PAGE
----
What Do Women Really Want?
by Dr. Deborah Taj Anapol, Ph.D
I've been reading about what women really want, according to prominent
psychologists such as Sigmund Freud and the late Timothy Leary, since I
was an undergraduate at UC Berkeley in the early seventies. How presumptuous,
I thought, for men to write about what women want. I can not pretend to
speak for all women, but I can tell you a bit about who I am and what I
want for myself as a woman.
I am a child of the sixties. As a teenager I marched against the war
in Vietnam, took acid, had lots of lovers, and went to Woodstock. When
I was 20 I became pregnant while using a Dalkon shield and decided to become
a mother. Within a year I'd been transformed into a crusader for women's
rights and decided to become a clinical psychologist in service of this
goal. Looking back, I realize it was no coincidence that I became sensitive
to women's issues after my own experiences with pregnancy, birth, marriage,
divorce, and motherhood. Then, as now, the bottom line is equal rights
for women. I saw, even in my early 20's that until we have equality and
love and respect between men and women we will not have peace. We will
not have peace at home, and we will not have peace in the world at large.
It's popular now to talk about replacing dominator models for relationship
with partnership models. But in the early 70's in Berkeley the language
of women's liberation was in vogue. The meaning, however, is pretty much
the same. We must recognize that in patriarchal culture, women are the
underclass. We are the indigineous people within, inside of, Western civilization.
In my 20's I was mainly aware of how women -- and men -- were suffering
as a result of the second class status of women in our society. And I was
angry. Now I am able to see beyond the suffering, to the value, the good
fortune in this.
Because as women, who don't really count in patriarchal society, we
remain a little closer to our true nature than the men who have been charged
with setting the standards and with enforcing the values of patriarchy.
And the primary value of patriarchy is production. The work ethic. Control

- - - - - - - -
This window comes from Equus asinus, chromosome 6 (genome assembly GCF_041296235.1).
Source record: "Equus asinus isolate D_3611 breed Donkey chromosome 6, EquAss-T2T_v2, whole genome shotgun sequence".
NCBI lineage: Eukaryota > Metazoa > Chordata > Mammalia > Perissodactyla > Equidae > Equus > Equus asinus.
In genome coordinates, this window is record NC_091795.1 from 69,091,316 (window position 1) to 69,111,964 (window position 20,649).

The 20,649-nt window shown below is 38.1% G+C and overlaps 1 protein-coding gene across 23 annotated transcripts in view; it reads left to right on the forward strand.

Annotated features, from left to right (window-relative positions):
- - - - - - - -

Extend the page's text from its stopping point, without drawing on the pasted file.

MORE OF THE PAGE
and domination. (I'm talking patriarchy here, not blaming men. Patriarchy
is simply a word describing the culture we live in which has as one of
it's primary characteristics that men are valued over women.)
So what is it that women want, if it is not a life focused on production
and domination? What I want, as a woman, and as a human being, is the freedom
to fully express and receive love, including sexualove when that's what
I feel to do.
In the deepest sense this is a spiritual need. We risk addiction --
whether it's addiction to alcohol or drugs or food or work or excitement
or love/sex/relationships -- we risk addiction when we deny that our deepest
human need is the spiritual yearning for oneness, for merging with the
Divine, for union with the Beloved. It is the massive denial of this need
that results in the epidemic addictive behavior that is so common in our
culture. For men it tends to be substance abuse, for women dependence on
a relationship, on a partner. Tantra shows us a healthy way to satisfy
this hunger for union and also to end the war between men and women at
the same time.
Tantra reminds us of the spiritual basis of our longing for love, while
recognizing that it's also essential to remember that we are embodied beings.
We have loving, erotic, pleasure-receptive bodies. To give and receive
love through our bodies is part of our essential nature, it is what we
want and need as infants, as children, and as men and women. So whether
we're talking gentle, nurturing touch or ecstatic sexual play, for most
of us, it is only when this basic human need for energetic connection,
and for bodily contact and pleasure is met that we can relax and internally
be at peace.
It is the denial of pleasure and especially sexual pleasure, that has
been the primary tool used by the patriarchy to maintain control. This
has been achieved by forcefully training women to turn off sexually which
then creates a scarcity of sexual pleasure for men as well.
Fortunately, it's possible for women to reclaim our erotic power. Tantra
offers us a process for healing and re-education, through which we can
turn our sexual energy back on, especially in an environment which supports
us expressing our eroticism. The bad news (at least for men who think that
they can own or control women's bodies) is that a sexually awakened woman
is a Wild Woman. She is an empowered goddess who is no longer content to
play the part of victim.
Women are notorious for our enjoyment of and our focus on relationships.
Heterosexual women tend to put a huge amount of energy into being attractive
to men, seducing a man, manipulating a man. No doubt, this is partially
a result of patriarchal conditioning which insists that women are not as
competent as men and restricts their involvement in worldly activities,
thus making women financially dependent on men, but some of it reflects
women's genuine love for, and affinity for intimate relating.
Our culture has so thwarted and restricted and devalued this basic quality
that it's become twisted and neurotic. Take an abundance of pure loving,
caring, nurturing, sensual, erotic energy and insist it be focused on one
man who is not prepared to respond in kind and of course things get weird.
And that's exactly what we've done with our monogamous, nuclear family
- oriented culture.
So what does a freely loving, sexually fulfilling, spiritually-based
partnership relationship look like? There is no one answer to this question,
but in one form or another it is, in my experience, what every woman wants.
As we begin to invent relationships that are deeply satisfying to us, rather
than accepting what we've been told is moral, or proper, or should make
us happy, we lay the groundwork for peace and harmony to fill the Earth.
|Return to top
© Deborah Taj Anapol